Galle Fort, Sri Lanka

I Was at Galle Before it Got All Touristy

Constructed by the Portuguese in the 1600’s and later taken over by the Dutch then the British, Galle Fort is a cute colonial town reminiscent of Antigua, Guatemala. It is surrounded by sturdy brick walls and filled with European architecture, narrow streets, little houses and shops, churches, cafes, friendly people and, my favorites, a clock tower and lighthouse.

The Galle Fort lighthouse, Sri Lanka
The Galle Fort lighthouse

Were Galle located in any other country it would be overrun by tourism, but here it is a sleepy little town that makes you want to spend days just wandering around and relaxing. The book says it and we agree: if Sri Lanka ever becomes a popular tourist destination then Galle will be a place that we will say “wow, I remember it before it got all touristy.” It also helped that we were there during both the off season and renewed Tiger fighting, because we literally had the streets to ourselves.

While Fort is a historical district, the actual town outside the walls is just like any other bustling city in Sri Lanka. Market-lined streets go on for miles and we frequently headed to them for some cheap local food and to use the Internet. The coastline is right there also and the view out to the ocean and over the fort is spectacular. There was even a little county fair being set up, though we never got a chance to go inside.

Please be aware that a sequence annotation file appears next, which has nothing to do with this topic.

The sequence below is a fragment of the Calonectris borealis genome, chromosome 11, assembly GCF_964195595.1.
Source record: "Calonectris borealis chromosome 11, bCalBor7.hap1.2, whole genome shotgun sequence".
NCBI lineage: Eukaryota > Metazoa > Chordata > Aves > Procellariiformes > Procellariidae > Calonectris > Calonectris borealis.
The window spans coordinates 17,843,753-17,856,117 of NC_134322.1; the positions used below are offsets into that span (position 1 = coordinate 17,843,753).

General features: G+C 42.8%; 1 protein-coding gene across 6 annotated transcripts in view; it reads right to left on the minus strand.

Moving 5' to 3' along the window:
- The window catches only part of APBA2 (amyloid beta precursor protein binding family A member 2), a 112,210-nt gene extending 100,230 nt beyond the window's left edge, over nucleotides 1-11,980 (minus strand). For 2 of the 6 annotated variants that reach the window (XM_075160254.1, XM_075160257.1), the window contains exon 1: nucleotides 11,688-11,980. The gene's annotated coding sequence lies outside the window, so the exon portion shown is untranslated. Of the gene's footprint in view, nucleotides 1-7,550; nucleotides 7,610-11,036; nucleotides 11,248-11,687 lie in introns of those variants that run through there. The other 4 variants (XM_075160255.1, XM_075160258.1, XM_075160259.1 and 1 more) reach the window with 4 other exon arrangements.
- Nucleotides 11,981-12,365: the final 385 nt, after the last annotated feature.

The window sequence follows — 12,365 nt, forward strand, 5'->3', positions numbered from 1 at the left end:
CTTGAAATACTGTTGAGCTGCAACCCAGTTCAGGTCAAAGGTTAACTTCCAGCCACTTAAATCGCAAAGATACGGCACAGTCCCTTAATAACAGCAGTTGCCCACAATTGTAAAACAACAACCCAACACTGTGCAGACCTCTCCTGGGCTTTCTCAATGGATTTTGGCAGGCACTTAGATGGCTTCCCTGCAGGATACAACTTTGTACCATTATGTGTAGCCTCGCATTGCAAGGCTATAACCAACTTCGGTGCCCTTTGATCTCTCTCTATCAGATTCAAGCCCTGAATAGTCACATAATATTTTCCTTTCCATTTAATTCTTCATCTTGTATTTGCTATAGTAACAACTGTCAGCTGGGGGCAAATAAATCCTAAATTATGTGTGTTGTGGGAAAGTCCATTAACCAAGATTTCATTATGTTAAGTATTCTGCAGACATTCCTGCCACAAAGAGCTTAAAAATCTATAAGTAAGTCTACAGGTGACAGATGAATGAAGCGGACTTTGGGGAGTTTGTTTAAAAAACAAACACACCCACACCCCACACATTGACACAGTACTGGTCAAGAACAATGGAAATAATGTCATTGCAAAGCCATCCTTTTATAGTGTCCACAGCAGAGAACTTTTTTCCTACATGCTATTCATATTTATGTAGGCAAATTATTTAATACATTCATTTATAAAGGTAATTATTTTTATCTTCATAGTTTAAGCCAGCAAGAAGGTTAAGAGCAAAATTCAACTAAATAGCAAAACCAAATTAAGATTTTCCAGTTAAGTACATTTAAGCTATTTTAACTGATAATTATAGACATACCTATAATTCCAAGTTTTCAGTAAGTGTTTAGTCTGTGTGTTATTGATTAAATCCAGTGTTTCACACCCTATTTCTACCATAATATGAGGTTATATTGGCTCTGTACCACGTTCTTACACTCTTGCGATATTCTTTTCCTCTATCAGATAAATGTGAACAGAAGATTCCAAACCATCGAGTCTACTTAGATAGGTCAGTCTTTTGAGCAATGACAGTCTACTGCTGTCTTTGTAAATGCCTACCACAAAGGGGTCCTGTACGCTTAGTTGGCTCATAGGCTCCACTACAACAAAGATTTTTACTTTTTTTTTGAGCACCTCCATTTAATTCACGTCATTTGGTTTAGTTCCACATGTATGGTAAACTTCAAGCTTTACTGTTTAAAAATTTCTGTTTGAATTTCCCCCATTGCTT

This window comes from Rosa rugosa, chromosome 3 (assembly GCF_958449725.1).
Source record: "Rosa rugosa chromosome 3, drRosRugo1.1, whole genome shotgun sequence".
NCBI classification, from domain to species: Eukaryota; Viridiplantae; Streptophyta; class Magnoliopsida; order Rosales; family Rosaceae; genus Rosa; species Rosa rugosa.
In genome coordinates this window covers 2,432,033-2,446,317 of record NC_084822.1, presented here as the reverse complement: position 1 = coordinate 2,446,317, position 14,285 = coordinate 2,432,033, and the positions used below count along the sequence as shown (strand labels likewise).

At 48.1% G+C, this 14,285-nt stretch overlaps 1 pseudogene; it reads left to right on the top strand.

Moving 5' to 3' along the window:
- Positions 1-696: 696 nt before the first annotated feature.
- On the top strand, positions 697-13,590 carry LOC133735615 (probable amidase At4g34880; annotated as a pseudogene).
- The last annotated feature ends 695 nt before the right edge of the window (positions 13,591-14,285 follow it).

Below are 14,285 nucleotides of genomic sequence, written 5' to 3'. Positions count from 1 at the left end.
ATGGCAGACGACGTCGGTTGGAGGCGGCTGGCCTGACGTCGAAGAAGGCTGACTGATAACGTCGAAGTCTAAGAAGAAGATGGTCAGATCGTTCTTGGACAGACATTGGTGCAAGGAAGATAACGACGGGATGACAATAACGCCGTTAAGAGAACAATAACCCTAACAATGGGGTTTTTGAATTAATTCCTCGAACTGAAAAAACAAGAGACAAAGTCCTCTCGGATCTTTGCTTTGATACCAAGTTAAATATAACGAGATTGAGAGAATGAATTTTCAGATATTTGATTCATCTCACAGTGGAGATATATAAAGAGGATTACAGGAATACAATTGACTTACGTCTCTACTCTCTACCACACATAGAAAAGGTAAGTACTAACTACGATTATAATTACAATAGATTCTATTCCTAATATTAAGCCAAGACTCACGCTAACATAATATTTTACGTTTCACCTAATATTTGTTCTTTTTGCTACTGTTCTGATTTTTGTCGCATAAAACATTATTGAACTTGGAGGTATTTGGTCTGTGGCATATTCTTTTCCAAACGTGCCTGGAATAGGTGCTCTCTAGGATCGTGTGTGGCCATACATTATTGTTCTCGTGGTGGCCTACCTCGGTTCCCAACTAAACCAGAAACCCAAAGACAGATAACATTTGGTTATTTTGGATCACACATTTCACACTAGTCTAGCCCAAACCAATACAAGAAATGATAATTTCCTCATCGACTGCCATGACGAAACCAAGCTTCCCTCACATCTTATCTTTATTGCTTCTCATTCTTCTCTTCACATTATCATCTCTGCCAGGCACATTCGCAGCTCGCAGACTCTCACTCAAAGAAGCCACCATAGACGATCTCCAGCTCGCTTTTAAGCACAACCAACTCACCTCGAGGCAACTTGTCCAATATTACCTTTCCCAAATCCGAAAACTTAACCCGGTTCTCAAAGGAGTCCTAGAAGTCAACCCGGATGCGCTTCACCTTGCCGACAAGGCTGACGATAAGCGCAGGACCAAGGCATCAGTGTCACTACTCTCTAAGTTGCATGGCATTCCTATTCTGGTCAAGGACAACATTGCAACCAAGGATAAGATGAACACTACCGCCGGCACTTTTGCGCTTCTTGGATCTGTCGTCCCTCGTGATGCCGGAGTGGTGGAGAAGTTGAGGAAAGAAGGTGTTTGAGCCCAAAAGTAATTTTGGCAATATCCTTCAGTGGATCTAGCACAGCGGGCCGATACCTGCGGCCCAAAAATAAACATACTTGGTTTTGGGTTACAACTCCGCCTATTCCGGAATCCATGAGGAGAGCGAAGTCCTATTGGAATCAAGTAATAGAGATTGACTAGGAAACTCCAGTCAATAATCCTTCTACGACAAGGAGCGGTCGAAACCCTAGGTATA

The Welteverden Guesthouse's owner
The Welteverden Guesthouse’s owner

Back inside, our guesthouse owner, a cute little old man who has lived in in Fort for decades, told us about the tsunami in Galle. Located next to the wall separating Fort from the ocean, he looked up from the front porch and saw a wall of water quickly approaching. Grabbing his family, he hopped in his car and drove to the highest point in town, watched and prayed. When the wave finally slammed into the centuries old wall it stopped in its tracks, sparing the historical district from a watery grave.

The actual town of Galle outside the gate, however, was not so lucky. It had no wall to protect it and was buried under 30 feet of water, killing hundreds and leaving the city decimated. Meanwhile, the only real water to enter Fort trickled in from outside and still reached five feet in some areas closer to the front gate. Truly an amazing story and hearing it from him actually gave me goosebumps.


Grazing in front of the Galle Fort lighthouse
Grazing in front of the Galle Fort lighthouse